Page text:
[T]he District Court, when it denied plaintiffs' post-judgment motion to amend, cited four reasons why plaintiffs' delay was undue: (1) the motion was filed three years after the complaint was filed; (2) the factual information on which the proposed amendment relied was known almost two-and-a-half years before plaintiffs sought leave to amend; (3) judicial efficiency would be damaged by trying claims seriatim; and (4) the interest in the finality of the proceedings would be compromised by amendment. Furthermore, the District Court examined plaintiffs' asserted reasons for the delay in seeking amendment and determined that no “reasonable explanation” existed to overlook the delay.[20]

         The Third Circuit found the district court's reasoning appropriate, and found “no reason to disturb its judgment.”[21] Although this case does not involve a post-judgment motion to amend, the analysis in Cureton nonetheless provides valuable guidance.

         First, the motion for leave to amend was filed nearly three-and-a-half years after the original complaint was filed in 2013. Fact discovery closed on January 15, 2017. Defendants argue that if the motion is granted they will have to begin discovery anew, with “little prospect” the matter will be resolved in the foreseeable future.[22] Indeed, allowing amendment in this case would prompt a new wave of discovery based on the additional allegations and Defendants. This new, broader-ranging discovery would likely touch upon areas in which the Court previously foreclosed discovery. Also, as discussed more thoroughly below, the factual bases for the proposed amended complaint were largely known to Pitt when the SAC was filed in January 2014. Granting leave to amend would undermine judicial efficiency by significantly delaying resolution of the case. For these reasons, allowing a change in tactics and theories at this late stage would be unfair and prejudicial to both Defendants and the administration of justice, and for this reason alone denial of amendment is appropriate.[23]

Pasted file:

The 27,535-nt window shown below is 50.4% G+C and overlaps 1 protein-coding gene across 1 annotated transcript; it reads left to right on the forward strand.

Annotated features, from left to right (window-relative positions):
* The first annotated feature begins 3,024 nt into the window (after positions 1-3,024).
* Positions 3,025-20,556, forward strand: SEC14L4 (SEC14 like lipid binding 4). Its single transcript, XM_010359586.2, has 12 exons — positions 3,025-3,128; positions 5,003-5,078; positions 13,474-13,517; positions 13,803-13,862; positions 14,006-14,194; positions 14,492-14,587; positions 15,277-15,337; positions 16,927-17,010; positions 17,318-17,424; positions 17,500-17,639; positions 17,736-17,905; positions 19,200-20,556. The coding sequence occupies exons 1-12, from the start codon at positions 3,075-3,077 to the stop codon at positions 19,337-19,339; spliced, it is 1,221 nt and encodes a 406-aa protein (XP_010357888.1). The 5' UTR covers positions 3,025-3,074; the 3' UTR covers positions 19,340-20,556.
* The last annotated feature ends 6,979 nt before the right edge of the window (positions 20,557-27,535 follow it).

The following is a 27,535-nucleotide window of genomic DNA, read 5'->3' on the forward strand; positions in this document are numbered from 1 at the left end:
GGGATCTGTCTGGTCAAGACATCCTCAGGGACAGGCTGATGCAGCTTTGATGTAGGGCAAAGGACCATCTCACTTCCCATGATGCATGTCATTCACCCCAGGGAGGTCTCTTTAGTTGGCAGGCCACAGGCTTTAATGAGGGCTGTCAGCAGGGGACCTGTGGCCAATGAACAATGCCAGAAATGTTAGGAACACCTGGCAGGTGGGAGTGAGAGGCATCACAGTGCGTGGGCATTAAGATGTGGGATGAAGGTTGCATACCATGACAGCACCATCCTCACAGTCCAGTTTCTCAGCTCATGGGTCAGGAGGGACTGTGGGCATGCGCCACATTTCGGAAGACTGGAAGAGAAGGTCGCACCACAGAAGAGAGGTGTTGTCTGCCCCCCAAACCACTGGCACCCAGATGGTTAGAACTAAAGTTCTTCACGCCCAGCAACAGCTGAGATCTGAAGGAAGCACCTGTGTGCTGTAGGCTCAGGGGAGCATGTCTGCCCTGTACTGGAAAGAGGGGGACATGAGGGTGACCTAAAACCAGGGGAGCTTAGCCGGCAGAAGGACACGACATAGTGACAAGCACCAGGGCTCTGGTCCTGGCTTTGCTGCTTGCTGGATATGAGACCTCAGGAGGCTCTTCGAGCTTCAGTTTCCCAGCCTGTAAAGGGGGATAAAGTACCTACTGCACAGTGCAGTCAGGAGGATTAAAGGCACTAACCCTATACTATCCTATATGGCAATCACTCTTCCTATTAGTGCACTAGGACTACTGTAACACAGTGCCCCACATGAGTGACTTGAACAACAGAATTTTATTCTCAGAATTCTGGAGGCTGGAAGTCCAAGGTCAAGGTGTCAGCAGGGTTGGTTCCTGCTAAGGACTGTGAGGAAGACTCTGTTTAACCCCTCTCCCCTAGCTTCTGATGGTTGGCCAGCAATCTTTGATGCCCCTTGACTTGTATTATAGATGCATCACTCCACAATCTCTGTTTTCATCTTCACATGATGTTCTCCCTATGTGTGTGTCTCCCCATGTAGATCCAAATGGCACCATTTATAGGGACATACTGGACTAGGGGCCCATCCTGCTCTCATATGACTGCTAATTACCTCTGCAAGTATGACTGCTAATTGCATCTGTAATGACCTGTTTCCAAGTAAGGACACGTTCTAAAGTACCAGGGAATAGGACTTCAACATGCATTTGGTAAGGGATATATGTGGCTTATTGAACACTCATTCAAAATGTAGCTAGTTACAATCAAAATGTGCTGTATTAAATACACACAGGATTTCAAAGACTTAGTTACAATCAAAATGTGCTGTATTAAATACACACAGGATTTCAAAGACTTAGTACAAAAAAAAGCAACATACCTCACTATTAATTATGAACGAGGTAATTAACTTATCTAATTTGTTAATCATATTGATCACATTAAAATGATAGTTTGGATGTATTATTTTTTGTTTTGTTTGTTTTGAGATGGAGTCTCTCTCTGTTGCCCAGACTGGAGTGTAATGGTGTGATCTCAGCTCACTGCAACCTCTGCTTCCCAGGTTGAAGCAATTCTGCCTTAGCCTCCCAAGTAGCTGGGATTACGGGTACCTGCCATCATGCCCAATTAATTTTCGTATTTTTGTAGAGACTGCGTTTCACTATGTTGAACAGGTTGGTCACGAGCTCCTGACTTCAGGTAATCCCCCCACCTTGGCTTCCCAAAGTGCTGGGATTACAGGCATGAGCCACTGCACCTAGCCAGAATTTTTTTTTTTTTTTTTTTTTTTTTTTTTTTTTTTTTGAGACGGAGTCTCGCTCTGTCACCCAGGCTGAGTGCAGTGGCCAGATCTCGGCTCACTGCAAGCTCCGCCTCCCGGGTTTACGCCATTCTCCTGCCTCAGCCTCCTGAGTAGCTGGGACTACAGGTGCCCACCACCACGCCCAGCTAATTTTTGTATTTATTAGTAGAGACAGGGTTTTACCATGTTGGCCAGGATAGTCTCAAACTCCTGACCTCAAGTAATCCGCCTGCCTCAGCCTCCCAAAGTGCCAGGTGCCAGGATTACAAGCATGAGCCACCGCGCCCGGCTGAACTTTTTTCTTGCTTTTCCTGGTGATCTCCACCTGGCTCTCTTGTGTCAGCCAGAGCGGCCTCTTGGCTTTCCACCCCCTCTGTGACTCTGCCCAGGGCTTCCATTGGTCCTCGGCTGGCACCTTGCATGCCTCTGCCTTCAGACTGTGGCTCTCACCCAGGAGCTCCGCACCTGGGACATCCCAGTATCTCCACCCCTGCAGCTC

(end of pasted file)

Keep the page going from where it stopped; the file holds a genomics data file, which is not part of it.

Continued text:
B. Undue Delay

         Defendants next contend that granting Pitt's Motion would cause undue delay. Delay alone does not justify denying leave to amend; the delay must be undue, and the Third Circuit in evaluating whether delay is undue has “focus[ed] on the movant's reasons for not amending sooner.”[24] “Implicit in the concept of ‘undue delay' is the premise that Plaintiffs, in the exercise of due diligence, could have sought relief from the court earlier.”[25] In evaluating undue delay, courts balance the reasons for not amending sooner against the burden of delay on the Court.[26]“In particular, a district court may deny leave to amend a pleading where the moving party has: (1) failed to utilize previous opportunities to amend; and (2) has not offered any explanation for this failure.”[27]

         Defendants argue that Pitt could have added the proposed new claims earlier, and its failure to do so is “the very definition of undue delay.”[28] They insist that there is no “justification for Pitt having waited more than two years to ask this Court's permission to recast the rejected antitrust claims as RICO, civil conspiracy, expanded Lanham Act, and expanded unfair competition claims.”[29] They further argue that any “new” information propounded by Pitt is not actually new and either has already been pleaded or was known to Pitt at the time of earlier amendments.

         Pitt denies that the delay has been undue, arguing that the proceedings had been “placed on hold” when its former counsel moved to withdraw and discovery did not truly begin until June 2016.[30] Additionally, Pitt notes that the parties stipulated to a discovery schedule that provided Pitt an opportunity to file a motion for leave to amend. Therefore, argues Pitt, the procedural history of the case shows that its motion was timely filed and that any delay resulting from amendment is not undue.[31] Pitt also states that, should the Court deny its motion, it will file the new claims in a separate action. Therefore, argues Pitt, denying its motion would be contrary to the interests of judicial economy.

         Delays similar to the one here have been found to justify denying leave to amend, especially where facts added in the proposed amendment were known to the movant earlier.[32]Regardless of discovery interruptions or stipulations for extensions of time to request leave to add or drop parties, Pitt could have sought leave to amend earlier. Not only was the majority of the ...